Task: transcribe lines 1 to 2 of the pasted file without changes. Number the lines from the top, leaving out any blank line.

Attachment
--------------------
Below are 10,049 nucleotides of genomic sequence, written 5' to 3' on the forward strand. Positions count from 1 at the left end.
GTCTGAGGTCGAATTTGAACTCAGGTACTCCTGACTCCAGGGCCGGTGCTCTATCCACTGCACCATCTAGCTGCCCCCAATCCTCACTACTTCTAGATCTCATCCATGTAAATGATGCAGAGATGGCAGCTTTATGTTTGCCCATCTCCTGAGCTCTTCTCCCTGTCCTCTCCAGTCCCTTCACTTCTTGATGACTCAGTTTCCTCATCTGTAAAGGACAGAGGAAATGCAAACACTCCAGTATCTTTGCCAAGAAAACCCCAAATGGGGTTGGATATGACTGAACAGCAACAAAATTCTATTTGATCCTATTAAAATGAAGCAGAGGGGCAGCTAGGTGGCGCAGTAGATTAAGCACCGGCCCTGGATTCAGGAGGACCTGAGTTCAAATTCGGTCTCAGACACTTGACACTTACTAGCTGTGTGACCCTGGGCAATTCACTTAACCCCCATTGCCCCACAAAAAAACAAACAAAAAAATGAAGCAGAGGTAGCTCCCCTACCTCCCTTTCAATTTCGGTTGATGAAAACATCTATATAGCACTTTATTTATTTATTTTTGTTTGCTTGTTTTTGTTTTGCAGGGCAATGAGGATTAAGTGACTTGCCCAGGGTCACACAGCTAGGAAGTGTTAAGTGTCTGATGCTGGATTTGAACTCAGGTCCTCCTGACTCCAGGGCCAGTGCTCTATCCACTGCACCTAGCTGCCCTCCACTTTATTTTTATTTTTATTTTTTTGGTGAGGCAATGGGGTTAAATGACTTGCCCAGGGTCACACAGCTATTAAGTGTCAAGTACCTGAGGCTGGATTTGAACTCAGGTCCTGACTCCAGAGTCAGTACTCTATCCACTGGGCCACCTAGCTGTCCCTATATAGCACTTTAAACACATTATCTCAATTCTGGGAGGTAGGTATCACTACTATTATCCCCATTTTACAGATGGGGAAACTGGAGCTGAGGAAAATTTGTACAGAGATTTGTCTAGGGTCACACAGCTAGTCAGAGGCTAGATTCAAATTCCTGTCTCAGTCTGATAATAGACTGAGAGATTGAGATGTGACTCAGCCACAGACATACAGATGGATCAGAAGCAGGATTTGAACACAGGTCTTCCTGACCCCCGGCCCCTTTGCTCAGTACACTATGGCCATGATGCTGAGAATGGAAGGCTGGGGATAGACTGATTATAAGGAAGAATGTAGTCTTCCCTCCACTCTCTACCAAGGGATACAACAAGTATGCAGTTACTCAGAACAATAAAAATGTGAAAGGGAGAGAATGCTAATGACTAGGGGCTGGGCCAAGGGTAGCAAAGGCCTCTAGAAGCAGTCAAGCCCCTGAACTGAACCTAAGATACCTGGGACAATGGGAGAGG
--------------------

Below are 10,049 nucleotides of genomic sequence, written 5' to 3' on the forward strand. Positions count from 1 at the left end.
GTCTGAGGTCGAATTTGAACTCAGGTACTCCTGACTCCAGGGCCGGTGCTCTATCCACTGCACCATCTAGCTGCCCCCAATCCTCACTACTTCTAGATCTCATCCATGTAAATGATGCAGAGATGGCAGCTTTATGTTTGCCCATCTCCTGAGCTCTTCTCCCTGTCCTCTCCAGTCCCTTCACTTCTTGATGACTCAGTTTCCTCATCTGTAAAGGACAGAGGAAATGCAAACACTCCAGTATCTTTGCCAAGAAAACCCCAAATGGGGTTGGATATGACTGAACAGCAACAAAATTCTATTTGATCCTATTAAAATGAAGCAGAGGGGCAGCTAGGTGGCGCAGTAGATTAAGCACCGGCCCTGGATTCAGGAGGACCTGAGTTCAAATTCGGTCTCAGACACTTGACACTTACTAGCTGTGTGACCCTGGGCAATTCACTTAACCCCCATTGCCCCACAAAAAAACAAACAAAAAAATGAAGCAGAGGTAGCTCCCCTACCTCCCTTTCAATTTCGGTTGATGAAAACATCTATATAGCACTTTATTTATTTATTTTTGTTTGCTTGTTTTTGTTTTGCAGGGCAATGAGGATTAAGTGACTTGCCCAGGGTCACACAGCTAGGAAGTGTTAAGTGTCTGATGCTGGATTTGAACTCAGGTCCTCCTGACTCCAGGGCCAGTGCTCTATCCACTGCACCTAGCTGCCCTCCACTTTATTTTTATTTTTATTTTTTTGGTGAGGCAATGGGGTTAAATGACTTGCCCAGGGTCACACAGCTATTAAGTGTCAAGTACCTGAGGCTGGATTTGAACTCAGGTCCTGACTCCAGAGTCAGTACTCTATCCACTGGGCCACCTAGCTGTCCCTATATAGCACTTTAAACACATTATCTCAATTCTGGGAGGTAGGTATCACTACTATTATCCCCATTTTACAGATGGGGAAACTGGAGCTGAGGAAAATTTGTACAGAGATTTGTCTAGGGTCACACAGCTAGTCAGAGGCTAGATTCAAATTCCTGTCTCAGTCTGATAATAGACTGAGAGATTGAGATGTGACTCAGCCACAGACATACAGATGGATCAGAAGCAGGATTTGAACACAGGTCTTCCTGACCCCCGGCCCCTTTGCTCAGTACACTATGGCCATGATGCTGAGAATGGAAGGCTGGGGATAGACTGATTATAAGGAAGAATGTAGTCTTCCCTCCACTCTCTACCAAGGGATACAACAAGTATGCAGTTACTCAGAACAATAAAAATGTGAAAGGGAGAGAATGCTAATGACTAGGGGCTGGGCCAAGGGTAGCAAAGGCCTCTAGAAGCAGTCAAGCCCCTGAACTGAACCTAAGATACCTGGGACAATGGGAGAGG